we think the OECD should make it clearer whether or not it recommends countries implement Mandatory Disclosure Rules. In particular, we are uncertain at this time whether the OECD agrees that a thorough analysis is needed to ascertain any gap that remains to be filled if countries adopt all the other BEPS action items. To the extent that such an analysis can only be made after implementation of the BEPS package, it makes more sense to delay the policy recommendations of Action 12.
However, we also have concerns in a number of specific areas, notably with respect to the reporting of certain international tax arrangements, and believe further consideration is needed. In particular, we believe that reporting of such international tax arrangements should be restricted to mass marketed schemes.
The response reflects the views of the PwC network of firms, and we offer our observations on several key aspects of the Discussion Draft, many of which relate to the options for including international tax arrangements.
2 April 2015
A new discussion draft of 31 March 2015 deals primarily with the first two elements of this part of the BEPS package...
The other elements,
will be addressed in due course, partly under BEPS and partly in other initiatives.
We recognise the need to identify mass marketed pre-packaged schemes or those which rely on limited or no disclosure and which aim to provide absolute tax benefits or cash flow advantages from delays in paying the tax due. However, the challenge will be to target such schemes without creating an enormous compliance burden for the vast majority of MNEs and intermediaries whose commercial affairs happen to need cross-border advice.
Significant work may be needed to confirm whether a disclosure has to be made following the introduction or extension of a specific regime as put forward in this discussion draft. In many cases, the outcome will be that no disclosure is needed.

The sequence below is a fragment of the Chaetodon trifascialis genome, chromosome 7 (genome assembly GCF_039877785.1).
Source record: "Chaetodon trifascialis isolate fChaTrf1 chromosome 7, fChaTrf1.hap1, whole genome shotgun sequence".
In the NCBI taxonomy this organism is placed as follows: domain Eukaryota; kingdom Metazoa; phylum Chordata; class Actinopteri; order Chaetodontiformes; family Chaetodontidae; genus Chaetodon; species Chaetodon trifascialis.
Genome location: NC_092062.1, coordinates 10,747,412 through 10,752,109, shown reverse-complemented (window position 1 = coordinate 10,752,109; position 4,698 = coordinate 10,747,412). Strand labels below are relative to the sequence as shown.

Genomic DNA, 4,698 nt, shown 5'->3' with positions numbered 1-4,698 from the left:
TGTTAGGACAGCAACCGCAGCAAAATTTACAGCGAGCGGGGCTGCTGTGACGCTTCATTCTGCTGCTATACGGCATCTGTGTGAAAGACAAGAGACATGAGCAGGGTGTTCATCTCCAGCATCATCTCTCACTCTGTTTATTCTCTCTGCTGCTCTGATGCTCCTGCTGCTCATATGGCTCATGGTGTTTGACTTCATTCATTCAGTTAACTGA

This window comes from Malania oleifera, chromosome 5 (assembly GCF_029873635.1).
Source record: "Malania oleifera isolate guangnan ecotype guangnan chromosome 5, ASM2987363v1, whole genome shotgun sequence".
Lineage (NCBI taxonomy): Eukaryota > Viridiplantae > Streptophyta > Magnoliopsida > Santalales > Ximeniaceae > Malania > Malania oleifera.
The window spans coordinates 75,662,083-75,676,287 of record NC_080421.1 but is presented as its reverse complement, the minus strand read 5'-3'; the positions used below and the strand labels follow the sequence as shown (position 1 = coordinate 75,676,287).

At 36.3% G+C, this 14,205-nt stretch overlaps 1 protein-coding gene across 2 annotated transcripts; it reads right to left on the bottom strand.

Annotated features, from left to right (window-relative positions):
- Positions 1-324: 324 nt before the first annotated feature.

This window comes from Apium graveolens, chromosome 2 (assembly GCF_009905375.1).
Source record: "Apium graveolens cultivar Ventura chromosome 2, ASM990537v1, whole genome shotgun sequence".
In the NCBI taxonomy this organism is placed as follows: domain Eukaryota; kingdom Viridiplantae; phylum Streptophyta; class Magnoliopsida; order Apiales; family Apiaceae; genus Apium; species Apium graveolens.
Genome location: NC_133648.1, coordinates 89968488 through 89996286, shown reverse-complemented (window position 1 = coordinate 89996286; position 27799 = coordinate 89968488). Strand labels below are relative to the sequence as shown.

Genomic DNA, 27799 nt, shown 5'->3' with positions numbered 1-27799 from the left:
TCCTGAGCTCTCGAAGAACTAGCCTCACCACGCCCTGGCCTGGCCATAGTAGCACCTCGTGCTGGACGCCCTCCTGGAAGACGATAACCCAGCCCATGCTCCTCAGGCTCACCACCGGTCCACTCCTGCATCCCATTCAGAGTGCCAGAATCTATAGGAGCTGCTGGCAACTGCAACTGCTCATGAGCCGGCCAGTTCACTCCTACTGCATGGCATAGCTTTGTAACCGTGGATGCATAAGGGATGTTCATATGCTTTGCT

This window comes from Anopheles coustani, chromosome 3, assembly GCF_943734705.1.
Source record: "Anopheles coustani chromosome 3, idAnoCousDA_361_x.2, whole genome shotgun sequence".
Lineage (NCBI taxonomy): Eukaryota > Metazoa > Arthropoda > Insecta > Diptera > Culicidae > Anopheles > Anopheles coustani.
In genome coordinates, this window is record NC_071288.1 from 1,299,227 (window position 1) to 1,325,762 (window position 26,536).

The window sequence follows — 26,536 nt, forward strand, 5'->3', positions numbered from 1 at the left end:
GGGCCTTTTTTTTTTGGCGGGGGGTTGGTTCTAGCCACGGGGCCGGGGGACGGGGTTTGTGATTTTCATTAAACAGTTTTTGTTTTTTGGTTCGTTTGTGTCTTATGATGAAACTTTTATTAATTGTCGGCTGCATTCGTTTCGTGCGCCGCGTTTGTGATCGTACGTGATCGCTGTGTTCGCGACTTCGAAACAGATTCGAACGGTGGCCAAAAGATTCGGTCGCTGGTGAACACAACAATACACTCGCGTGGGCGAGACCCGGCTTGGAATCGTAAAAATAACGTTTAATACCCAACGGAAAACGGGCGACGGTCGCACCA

Changes in international tax standards and other promised increases in cooperation between jurisdictions and alternative methods for addressing avoidance activity also suggest a serious review of the costs and potential benefits is needed before the recommendation of any new disclosure regime for international tax arrangements.
2 September 2013
We support targeted transparency in this area. Experience of tax planning disclosure requirements (e.g., UK, US) suggests care is needed to make sure …
they are suitably focused to avoid disproportionate levels of reporting (for both business/advisers and tax administrations) and unnecessary costs.
This seems to be the arena where it will be easier to find consensus at the international level, particularly bearing in mind the work in this area carried out by the OECD in the past. Best practice has been established by those with current disclosure regimes and the modular approach recommended will allow them to comply with any new standard with minimal changes.
19 July 2013
Domestic ‘disclosure initiatives’ to require the reporting of arrangements largely set up to deliver a ‘tax benefit’ (to be widely defined) will be encouraged …
by reference to best practice and existing experience where jurisdictions already have such regimes. The ‘modular approach’ to be recommended will mean that jurisdictions will be able to keep any existing measures, but add to them if desired. The more real-time relationships established in a number of countries, following the OECD’s project on cooperative compliance as reported in our October 2012 Bulletin, are identified as ‘useful measures’ to help taxpayers with such reporting.
There will be a particular focus on international tax schemes and on sharing such information between jurisdictions. This is no doubt seeking to build on the relatively successful work of the Joint International Tax Shelter Information Centre (JITSIC) which has operated since 2004, and which has more recently included participation by the US, UK, Canada, Australia, Japan and China.
These reporting regimes are expected to be operational — with information sharing taking place — within two years.